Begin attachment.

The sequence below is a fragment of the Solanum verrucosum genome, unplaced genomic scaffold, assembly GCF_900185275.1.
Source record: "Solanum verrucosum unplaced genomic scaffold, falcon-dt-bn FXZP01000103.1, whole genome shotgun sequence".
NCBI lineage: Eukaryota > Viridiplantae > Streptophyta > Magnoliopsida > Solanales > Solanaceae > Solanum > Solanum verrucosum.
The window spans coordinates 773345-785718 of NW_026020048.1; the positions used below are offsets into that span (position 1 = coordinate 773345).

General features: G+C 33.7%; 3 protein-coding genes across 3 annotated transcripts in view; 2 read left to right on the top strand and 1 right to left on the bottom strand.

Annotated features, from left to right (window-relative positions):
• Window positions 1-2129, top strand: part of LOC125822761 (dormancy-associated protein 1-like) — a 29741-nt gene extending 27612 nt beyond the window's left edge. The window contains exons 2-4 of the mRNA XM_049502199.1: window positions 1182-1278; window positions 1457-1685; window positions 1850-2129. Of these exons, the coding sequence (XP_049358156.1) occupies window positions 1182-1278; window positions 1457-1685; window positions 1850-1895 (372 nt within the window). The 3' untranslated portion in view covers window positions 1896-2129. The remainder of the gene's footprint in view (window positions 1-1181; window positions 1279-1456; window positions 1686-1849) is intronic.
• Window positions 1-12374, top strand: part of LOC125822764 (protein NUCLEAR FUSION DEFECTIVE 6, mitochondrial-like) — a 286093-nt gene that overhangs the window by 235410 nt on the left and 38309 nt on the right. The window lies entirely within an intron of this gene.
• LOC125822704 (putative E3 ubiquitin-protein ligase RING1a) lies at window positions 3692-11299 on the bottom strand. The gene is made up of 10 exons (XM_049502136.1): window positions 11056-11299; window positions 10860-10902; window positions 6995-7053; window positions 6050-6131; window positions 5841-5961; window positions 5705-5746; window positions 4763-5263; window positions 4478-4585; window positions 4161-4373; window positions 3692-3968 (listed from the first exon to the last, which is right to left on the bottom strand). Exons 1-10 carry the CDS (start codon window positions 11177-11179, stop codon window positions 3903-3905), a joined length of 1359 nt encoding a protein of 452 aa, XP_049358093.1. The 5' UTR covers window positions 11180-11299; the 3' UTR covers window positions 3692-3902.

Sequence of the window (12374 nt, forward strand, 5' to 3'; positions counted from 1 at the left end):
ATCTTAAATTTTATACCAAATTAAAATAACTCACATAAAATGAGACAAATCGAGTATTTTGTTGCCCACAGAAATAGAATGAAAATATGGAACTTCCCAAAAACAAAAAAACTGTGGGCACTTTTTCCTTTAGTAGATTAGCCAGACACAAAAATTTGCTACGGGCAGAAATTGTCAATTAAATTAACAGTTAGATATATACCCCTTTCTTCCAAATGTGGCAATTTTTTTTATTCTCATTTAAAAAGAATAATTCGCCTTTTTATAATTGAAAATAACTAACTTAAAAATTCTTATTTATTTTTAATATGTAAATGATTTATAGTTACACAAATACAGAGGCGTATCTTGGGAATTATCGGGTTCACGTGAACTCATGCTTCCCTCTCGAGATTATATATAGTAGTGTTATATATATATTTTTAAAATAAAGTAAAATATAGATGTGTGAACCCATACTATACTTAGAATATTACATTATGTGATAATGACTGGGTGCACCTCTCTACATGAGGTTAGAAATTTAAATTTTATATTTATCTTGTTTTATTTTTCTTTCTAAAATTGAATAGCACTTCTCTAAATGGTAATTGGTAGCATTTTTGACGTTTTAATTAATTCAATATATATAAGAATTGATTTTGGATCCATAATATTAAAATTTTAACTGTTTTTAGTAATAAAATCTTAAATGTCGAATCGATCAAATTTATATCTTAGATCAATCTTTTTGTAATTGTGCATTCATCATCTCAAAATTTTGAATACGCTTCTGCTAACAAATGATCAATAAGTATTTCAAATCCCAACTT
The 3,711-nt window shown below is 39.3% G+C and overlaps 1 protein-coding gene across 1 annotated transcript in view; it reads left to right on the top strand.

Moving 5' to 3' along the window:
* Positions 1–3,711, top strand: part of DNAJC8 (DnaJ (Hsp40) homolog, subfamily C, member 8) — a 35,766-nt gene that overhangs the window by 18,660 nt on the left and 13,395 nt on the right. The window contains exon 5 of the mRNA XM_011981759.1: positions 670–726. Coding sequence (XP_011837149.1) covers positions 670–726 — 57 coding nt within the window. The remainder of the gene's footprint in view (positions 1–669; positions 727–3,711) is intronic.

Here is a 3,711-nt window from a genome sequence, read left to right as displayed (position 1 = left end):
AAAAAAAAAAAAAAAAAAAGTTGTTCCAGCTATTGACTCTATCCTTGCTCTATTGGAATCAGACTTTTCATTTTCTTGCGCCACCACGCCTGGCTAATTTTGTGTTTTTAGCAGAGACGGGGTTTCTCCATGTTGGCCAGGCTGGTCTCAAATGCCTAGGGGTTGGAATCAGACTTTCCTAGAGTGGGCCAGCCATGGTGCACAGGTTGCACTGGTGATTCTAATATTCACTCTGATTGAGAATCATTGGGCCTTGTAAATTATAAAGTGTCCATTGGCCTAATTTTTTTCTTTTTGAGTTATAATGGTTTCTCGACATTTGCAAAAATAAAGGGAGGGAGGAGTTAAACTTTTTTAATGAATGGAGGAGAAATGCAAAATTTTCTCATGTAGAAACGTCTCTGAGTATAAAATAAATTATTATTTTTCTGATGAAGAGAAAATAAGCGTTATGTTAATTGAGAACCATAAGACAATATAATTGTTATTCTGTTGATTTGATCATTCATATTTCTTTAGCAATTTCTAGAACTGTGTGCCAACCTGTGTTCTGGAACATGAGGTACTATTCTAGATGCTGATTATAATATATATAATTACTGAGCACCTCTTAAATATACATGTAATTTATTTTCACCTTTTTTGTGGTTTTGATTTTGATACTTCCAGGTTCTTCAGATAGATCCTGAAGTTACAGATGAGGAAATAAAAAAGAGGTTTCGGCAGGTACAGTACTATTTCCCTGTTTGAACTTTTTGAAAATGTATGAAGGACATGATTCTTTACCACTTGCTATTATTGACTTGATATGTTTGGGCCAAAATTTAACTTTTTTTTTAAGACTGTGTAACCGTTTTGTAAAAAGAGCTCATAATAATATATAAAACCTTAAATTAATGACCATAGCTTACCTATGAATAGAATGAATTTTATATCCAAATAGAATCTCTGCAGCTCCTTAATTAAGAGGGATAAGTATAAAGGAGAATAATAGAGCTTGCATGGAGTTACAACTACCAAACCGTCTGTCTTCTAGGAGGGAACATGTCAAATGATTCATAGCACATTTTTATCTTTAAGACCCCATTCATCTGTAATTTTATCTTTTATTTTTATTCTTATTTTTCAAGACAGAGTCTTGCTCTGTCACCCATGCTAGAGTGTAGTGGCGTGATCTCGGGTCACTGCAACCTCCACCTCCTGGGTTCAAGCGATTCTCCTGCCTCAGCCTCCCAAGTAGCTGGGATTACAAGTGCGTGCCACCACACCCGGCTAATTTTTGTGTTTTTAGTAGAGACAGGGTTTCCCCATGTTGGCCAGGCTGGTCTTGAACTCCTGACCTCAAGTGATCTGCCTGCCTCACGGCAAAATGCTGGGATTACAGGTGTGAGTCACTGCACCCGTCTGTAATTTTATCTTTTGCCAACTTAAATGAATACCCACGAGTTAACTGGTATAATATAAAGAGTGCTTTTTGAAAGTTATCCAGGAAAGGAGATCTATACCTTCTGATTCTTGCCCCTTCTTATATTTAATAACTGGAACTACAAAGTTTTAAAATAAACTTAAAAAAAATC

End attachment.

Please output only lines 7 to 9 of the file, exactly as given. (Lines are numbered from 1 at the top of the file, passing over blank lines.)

• Window positions 1-2129, top strand: part of LOC125822761 (dormancy-associated protein 1-like) — a 29741-nt gene extending 27612 nt beyond the window's left edge. The window contains exons 2-4 of the mRNA XM_049502199.1: window positions 1182-1278; window positions 1457-1685; window positions 1850-2129. Of these exons, the coding sequence (XP_049358156.1) occupies window positions 1182-1278; window positions 1457-1685; window positions 1850-1895 (372 nt within the window). The 3' untranslated portion in view covers window positions 1896-2129. The remainder of the gene's footprint in view (window positions 1-1181; window positions 1279-1456; window positions 1686-1849) is intronic.
• Window positions 1-12374, top strand: part of LOC125822764 (protein NUCLEAR FUSION DEFECTIVE 6, mitochondrial-like) — a 286093-nt gene that overhangs the window by 235410 nt on the left and 38309 nt on the right. The window lies entirely within an intron of this gene.
• LOC125822704 (putative E3 ubiquitin-protein ligase RING1a) lies at window positions 3692-11299 on the bottom strand. The gene is made up of 10 exons (XM_049502136.1): window positions 11056-11299; window positions 10860-10902; window positions 6995-7053; window positions 6050-6131; window positions 5841-5961; window positions 5705-5746; window positions 4763-5263; window positions 4478-4585; window positions 4161-4373; window positions 3692-3968 (listed from the first exon to the last, which is right to left on the bottom strand). Exons 1-10 carry the CDS (start codon window positions 11177-11179, stop codon window positions 3903-3905), a joined length of 1359 nt encoding a protein of 452 aa, XP_049358093.1. The 5' UTR covers window positions 11180-11299; the 3' UTR covers window positions 3692-3902.